[40]

K. Salas-NavarroJ. Acevedo-ChedidN. Mercado-Caruso and S. S. Sana, An inventory model of three-layer supply chain of wood and furniture industry in the Caribbean region of Colombia, Internarional Journal of Systems Science: Operations and Logistics, 5 (2018), 69-86.   Google Scholar

[41]

S. S. Sana, An EOQ model for salesmen's initiatives, stock and price sensitive demand of similar products – A dynamical system, Applied Mathematics and Computation, 218 (2011), 3277-3288.  doi: 10.1016/j.amc.2011.08.067.  Google Scholar

[42]

S. S. Sana, Optimal contract strategies for two stage supply chain, Economic Modelling, 30 (2013), 253-260.   Google Scholar

[43]

S. S. SanaJ. Acevedo-Chedid and K. Salas-Navarro, A three layer supply chain model with multiple suppliers, manufacturers and retailers for multiple items, Applied Mathematics and Computation, 229 (2014), 139-150.  doi: 10.1016/j.amc.2013.12.006.  Google Scholar

[44]

S. S. Sana, A production-inventory model of imperfect quality products in a three-layer supply chain, Decision Support Systems, 50 (2011), 539-547.   Google Scholar

[45]

S. S. Sana, Sales team's initiatives and stock sensitive demand – A production control policy, Economic Modelling, 31 (2013), 783-788.   Google Scholar

[46]

J. SongF. LiD. D. WuL. Liang and A. Dolgui, Supply chain coordination through integration of innovation effort and advertising support, Applied Mathematical Modelling, 49 (2017), 108-123.  doi: 10.1016/j.apm.2017.04.041.  Google Scholar

[47]

H. Soni and N. H. Shah, Optimal ordering policy for stock-dependent demand under progressive payment scheme, European Journal of Operational Research, 184 (2008), 91-100.  doi: 10.1016/j.ejor.2006.10.048.  Google Scholar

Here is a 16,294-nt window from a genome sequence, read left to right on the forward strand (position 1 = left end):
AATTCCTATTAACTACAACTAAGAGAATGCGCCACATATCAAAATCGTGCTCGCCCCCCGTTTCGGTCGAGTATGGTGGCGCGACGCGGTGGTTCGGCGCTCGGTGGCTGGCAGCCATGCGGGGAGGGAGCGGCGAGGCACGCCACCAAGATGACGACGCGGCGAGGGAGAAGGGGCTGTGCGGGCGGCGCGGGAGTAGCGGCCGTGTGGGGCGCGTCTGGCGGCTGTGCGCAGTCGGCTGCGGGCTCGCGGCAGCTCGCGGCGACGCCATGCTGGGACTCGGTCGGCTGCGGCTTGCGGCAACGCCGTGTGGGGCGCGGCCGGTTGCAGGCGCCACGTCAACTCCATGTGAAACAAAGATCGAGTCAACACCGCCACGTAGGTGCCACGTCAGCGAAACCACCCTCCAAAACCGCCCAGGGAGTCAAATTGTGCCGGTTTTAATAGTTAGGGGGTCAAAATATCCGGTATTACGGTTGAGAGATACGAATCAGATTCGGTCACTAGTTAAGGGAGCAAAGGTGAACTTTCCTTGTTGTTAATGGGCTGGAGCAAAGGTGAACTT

[48]

Y. C. Tsao and G. J. Sheen, Effects of promotion cost sharing policy with the sales learning curve on supply chain coordination, Computers & Operations Research, 39 (2012), 1872-1878.  doi: 10.1016/j.cor.2011.07.009.  Google Scholar

[49]

S. Zhao and Q. Zhu, A risk-averse marketing strategy and its effect on coordination activities in a remanufacturing supply chain under market fluctuation, Journal of Cleaner Production, 171 (2018), 1290-1299.   Google Scholar

show all references

References:
[1]

H. M. Abdelsalam and M. M. Elassal, Joint economic lot sizing problem for a three-Layer supply chain with stochastic demand, International Journal of Production Economics, 155 (2014), 272-283.   Google Scholar

[2]

A. Ahmadi-Javid and P. Hoseinpour, A location-inventory-pricing model in a supply chain distribution network with price-sensitive demands and inventory-capacity constraints, Transportation Research Part E: Logistics and Transportation Review, 82 (2015), 238-255.   Google Scholar

[3]

F. Alawneh and G. Zhang, Dual-channel warehouse and inventory management with stochastic demand, Transportation Research Part E: Logistics and Transportation Review, 112 (2018), 84-106.   Google Scholar

[4]

M. Ben-DayaR. Asád and M. Seliaman, An integrated production inventory model with raw material replenishment considerations in a three layer supply chain, International Journal of Production Economics, 143 (2013), 53-61.   Google Scholar

[5]

L. E. Cárdenas-Barrón and S. S. Sana, A production-inventory model for a two-echelon supply chain when demand is dependent on sales teams' initiatives, International Journal of Production Economics, 155 (2014), 249-258.   Google Scholar

[6]

L. E. Cárdenas-Barrón and S. S. Sana, Multi-item EOQ inventory model in a two-layer supply chain while demand varies with promotional effort, Applied Mathematical Modelling, 39 (2015), 6725-6737.  doi: 10.1016/j.apm.2015.02.004.  Google Scholar